We next investigated the mechanistic basis for the observed defects in Dab2-deficient Treg cells by examining potential molecules and/or pathways involved in Treg cell-mediated immune suppression. Treg cells from Dab2-deficient mice produced normal amounts of IL-10, expressed comparable amounts of Il10, TGFβ and Ebi3 at the transcriptional level and expressed normal amounts of Granzyme B (data not shown). One mechanism by which Treg cells suppress target cell proliferation and activation is by transferring cAMP through GAP junctions to effector T cells (20). Since DAB2 is known to interact with connexins that make up the GAP junctions (11), we tested whether Dab2-deficient Treg cells were poor suppressors in vitro because they had deficiencies in GAP junction-mediated intercellular communication (GJIC). We labeled Treg cells from wt and Dab2 CKO mice with a GAP junction transferable dye, Calcein AM, and co-cultured these with congenically marked wt responder cells. Dab2-deficient Treg cells were unable to transfer the dye as efficiently as wt Treg cells (Fig. 3A). In addition, Dab2-deficient Treg cells expressed higher amounts of intracellular cAMP compared to wt Treg cells (Fig. 3B,C). These results suggest that one impaired function in Dab2-deficient Treg cells involves the GJIC, while other mechanisms of Treg cell-mediated suppression examined appeared largely intact.
Collectively, we have identified Dab2 as a FOXP3 target gene that is required for a subset of Treg cell function. Dab2 expression is higher in CD44+ Treg cells compared to CD44– Treg cells (data not shown) and whether all FOXP3+ Treg cells express Dab2 is currently under investigation. Although Dab2 is expressed only in Treg cells among peripheral lymphocytes, it is also expressed specifically in TN3 thymocytes and is required for normal TGFβ and/or Activin responses of lymphocytes (Jain et al., manuscript in preparation).
Given the FOXP3-dependent expression of Dab2 in mature Treg cells and the established function of DAB2 in promoting TGFβ signaling (9), one possibility was that Dab2 CKO mice would phenocopy the loss of Treg cells observed in mice with defective TGFβ signaling (22). However, Dab2 CKO mice maintained normal numbers of Treg cells, suggesting that DAB2 may be required for amplification, rather than maintenance, of TGFβ signaling in as yet undefined context. Dab2-deficient Treg cells do not function in vitro and cannot cure established colitis in vivo, but they retain sufficient suppressive activity to maintain T cell homeostasis in unperturbed mice. This selective Treg cell defect is another indication that Treg cells employ multiple, context-dependent modes of immunosuppression. Although the reduced GAP junction activities appear to be the only distinguishing feature of Dab2-deficient Treg cells that has previously been correlated with impaired in vitro suppression, whether this is the cause of impaired function of Dab2-deficient Treg cells remains to be established. The in vivo context in which DAB2 is essential for Treg cell function is an outstanding issue that will require further studies.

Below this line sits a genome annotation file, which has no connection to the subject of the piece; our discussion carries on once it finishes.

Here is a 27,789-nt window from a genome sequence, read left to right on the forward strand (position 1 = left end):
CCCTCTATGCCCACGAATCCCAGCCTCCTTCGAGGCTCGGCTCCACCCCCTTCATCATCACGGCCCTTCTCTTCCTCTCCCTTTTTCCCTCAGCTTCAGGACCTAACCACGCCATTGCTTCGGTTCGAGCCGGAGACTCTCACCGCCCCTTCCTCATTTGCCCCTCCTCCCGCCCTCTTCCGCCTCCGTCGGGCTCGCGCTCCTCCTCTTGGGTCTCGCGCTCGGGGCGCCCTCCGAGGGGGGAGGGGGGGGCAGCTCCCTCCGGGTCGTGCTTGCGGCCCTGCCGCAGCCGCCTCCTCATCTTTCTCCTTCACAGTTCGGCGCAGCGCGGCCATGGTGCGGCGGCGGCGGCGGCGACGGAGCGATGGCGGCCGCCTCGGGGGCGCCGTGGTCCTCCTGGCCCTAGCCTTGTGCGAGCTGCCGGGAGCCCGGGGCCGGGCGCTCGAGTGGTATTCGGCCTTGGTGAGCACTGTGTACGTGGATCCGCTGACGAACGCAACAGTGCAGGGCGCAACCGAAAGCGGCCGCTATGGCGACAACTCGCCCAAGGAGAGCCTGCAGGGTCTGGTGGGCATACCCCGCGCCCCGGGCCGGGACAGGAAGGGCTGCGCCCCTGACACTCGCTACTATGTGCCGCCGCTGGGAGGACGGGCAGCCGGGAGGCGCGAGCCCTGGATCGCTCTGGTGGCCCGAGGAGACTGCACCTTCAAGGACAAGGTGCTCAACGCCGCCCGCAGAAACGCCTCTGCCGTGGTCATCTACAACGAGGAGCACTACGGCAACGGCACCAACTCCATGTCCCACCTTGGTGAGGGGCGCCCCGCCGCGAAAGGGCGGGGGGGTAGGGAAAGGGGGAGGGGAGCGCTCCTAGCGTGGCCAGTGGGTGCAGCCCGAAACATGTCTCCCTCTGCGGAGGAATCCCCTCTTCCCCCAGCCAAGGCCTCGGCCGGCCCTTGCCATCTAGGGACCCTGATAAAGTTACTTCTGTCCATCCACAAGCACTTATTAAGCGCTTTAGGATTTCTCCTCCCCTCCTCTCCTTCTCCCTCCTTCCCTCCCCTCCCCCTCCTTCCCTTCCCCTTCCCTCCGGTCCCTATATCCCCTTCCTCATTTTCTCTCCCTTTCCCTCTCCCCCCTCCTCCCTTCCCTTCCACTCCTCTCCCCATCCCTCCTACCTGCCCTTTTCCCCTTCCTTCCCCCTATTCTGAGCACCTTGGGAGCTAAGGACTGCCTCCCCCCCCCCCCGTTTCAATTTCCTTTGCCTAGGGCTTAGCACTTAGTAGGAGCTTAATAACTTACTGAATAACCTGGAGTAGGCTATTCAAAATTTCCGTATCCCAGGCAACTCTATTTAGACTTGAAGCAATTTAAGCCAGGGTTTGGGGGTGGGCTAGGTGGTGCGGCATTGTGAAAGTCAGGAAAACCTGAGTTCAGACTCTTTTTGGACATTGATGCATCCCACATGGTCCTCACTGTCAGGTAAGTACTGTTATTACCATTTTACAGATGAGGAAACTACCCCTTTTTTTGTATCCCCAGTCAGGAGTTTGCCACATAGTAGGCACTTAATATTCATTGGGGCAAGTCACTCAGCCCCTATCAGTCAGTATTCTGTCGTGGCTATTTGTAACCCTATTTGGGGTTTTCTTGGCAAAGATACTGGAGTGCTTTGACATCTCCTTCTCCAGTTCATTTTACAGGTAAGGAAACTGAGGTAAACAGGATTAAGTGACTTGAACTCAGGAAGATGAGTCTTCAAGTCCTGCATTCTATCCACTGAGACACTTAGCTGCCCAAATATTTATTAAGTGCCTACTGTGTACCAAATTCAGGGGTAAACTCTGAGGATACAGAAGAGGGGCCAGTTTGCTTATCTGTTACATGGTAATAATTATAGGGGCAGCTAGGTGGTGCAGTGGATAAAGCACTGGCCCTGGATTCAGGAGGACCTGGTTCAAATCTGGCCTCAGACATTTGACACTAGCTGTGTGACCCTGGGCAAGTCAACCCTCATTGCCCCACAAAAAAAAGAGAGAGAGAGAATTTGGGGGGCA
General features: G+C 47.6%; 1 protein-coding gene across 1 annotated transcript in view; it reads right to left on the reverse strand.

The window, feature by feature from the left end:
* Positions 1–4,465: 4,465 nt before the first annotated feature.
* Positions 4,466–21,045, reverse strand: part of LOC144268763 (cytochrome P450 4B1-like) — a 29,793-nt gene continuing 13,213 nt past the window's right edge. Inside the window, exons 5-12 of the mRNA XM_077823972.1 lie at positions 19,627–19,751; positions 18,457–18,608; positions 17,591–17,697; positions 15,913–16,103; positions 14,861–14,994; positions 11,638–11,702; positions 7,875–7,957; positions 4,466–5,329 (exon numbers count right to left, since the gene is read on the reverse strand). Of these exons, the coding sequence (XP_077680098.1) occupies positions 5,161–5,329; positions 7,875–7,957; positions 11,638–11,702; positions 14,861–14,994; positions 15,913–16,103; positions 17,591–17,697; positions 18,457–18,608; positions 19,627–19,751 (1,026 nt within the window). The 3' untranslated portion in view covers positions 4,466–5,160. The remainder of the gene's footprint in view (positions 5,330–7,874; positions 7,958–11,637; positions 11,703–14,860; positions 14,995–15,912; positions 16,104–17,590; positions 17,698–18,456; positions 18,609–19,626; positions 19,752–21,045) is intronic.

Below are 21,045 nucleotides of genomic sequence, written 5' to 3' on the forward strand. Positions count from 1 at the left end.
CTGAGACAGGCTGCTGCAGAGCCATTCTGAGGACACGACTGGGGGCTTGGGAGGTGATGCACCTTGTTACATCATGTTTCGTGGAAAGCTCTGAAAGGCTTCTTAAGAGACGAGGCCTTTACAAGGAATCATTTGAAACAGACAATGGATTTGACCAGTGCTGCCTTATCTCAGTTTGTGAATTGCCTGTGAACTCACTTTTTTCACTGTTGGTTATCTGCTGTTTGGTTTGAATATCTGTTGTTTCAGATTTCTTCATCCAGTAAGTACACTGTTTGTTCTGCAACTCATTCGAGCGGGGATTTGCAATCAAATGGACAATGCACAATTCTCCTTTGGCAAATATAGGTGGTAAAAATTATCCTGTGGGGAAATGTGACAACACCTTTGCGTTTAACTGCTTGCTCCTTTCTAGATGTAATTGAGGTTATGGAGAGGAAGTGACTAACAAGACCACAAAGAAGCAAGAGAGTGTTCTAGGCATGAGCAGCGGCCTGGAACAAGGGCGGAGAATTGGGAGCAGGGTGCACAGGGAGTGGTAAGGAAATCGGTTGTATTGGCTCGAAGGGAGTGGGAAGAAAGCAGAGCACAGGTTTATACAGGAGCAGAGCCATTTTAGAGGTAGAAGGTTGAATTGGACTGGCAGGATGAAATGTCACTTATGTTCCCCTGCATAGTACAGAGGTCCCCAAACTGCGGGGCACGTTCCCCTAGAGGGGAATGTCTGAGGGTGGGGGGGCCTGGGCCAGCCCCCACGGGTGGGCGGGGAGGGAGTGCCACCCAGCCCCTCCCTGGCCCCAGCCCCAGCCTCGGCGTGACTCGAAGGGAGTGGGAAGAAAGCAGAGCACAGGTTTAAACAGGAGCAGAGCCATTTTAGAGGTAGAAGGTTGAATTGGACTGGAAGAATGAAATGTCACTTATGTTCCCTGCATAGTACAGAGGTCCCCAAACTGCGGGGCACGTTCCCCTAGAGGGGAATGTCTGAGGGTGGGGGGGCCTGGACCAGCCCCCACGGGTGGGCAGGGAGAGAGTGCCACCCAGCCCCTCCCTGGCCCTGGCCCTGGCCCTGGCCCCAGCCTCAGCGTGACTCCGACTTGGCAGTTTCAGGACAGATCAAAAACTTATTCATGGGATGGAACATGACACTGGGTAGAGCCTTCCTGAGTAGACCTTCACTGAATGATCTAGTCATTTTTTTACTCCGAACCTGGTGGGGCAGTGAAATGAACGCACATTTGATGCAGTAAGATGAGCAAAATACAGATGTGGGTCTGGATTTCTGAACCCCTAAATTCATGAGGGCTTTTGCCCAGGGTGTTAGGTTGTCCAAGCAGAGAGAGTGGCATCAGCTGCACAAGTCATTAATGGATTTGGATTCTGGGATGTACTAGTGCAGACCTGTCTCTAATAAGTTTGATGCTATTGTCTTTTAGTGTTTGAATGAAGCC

We thank the UMass Flow Facility for cell sorting, and Drs. Leslie Berg and Raymond Welsh for helpful discussions and Dr. Werner Held and Kavitha Narayan for critical reading of the manuscript.
This project was supported by grants from NIH to C.A.C. and J.K.(AI054670, AI59880.
The authors have no financial conflict of interest.
N Jain, Department of Pathology, Graduate Program in Immunology and Virology, University of Massachusetts Medical School, 55 Lake Ave. N., Worcester, MA 01655.
H Nguyen, Department of Pathology, Graduate Program in Immunology and Virology, University of Massachusetts Medical School, 55 Lake Ave. N., Worcester, MA 01655.
RH Friedline, Department of Pathology, Graduate Program in Immunology and Virology, University of Massachusetts Medical School, 55 Lake Ave. N., Worcester, MA 01655.
N Malhotra, Department of Pathology, Graduate Program in Immunology and Virology, University of Massachusetts Medical School, 55 Lake Ave. N., Worcester, MA 01655.
M Brehm, Department of Pathology, Graduate Program in Immunology and Virology, University of Massachusetts Medical School, 55 Lake Ave. N., Worcester, MA 01655.
M Koyonagi, Department of Immunology, St. Jude Children’s Research Hospital, 332 N Lauderdale St., Memphis, TN 38105.
M Bix, Department of Immunology, St. Jude Children’s Research Hospital, 332 N Lauderdale St., Memphis, TN 38105.
JA Cooper, Division of Basic Sciences, Fred Hutchinson Cancer Research Center, Seattle, Washington 98109.
CA Chambers, Department of Pathology, Graduate Program in Immunology and Virology, University of Massachusetts Medical School, 55 Lake Ave. N., Worcester, MA 01655.
J Kang, Department of Pathology, Graduate Program in Immunology and Virology, University of Massachusetts Medical School, 55 Lake Ave. N., Worcester, MA 01655.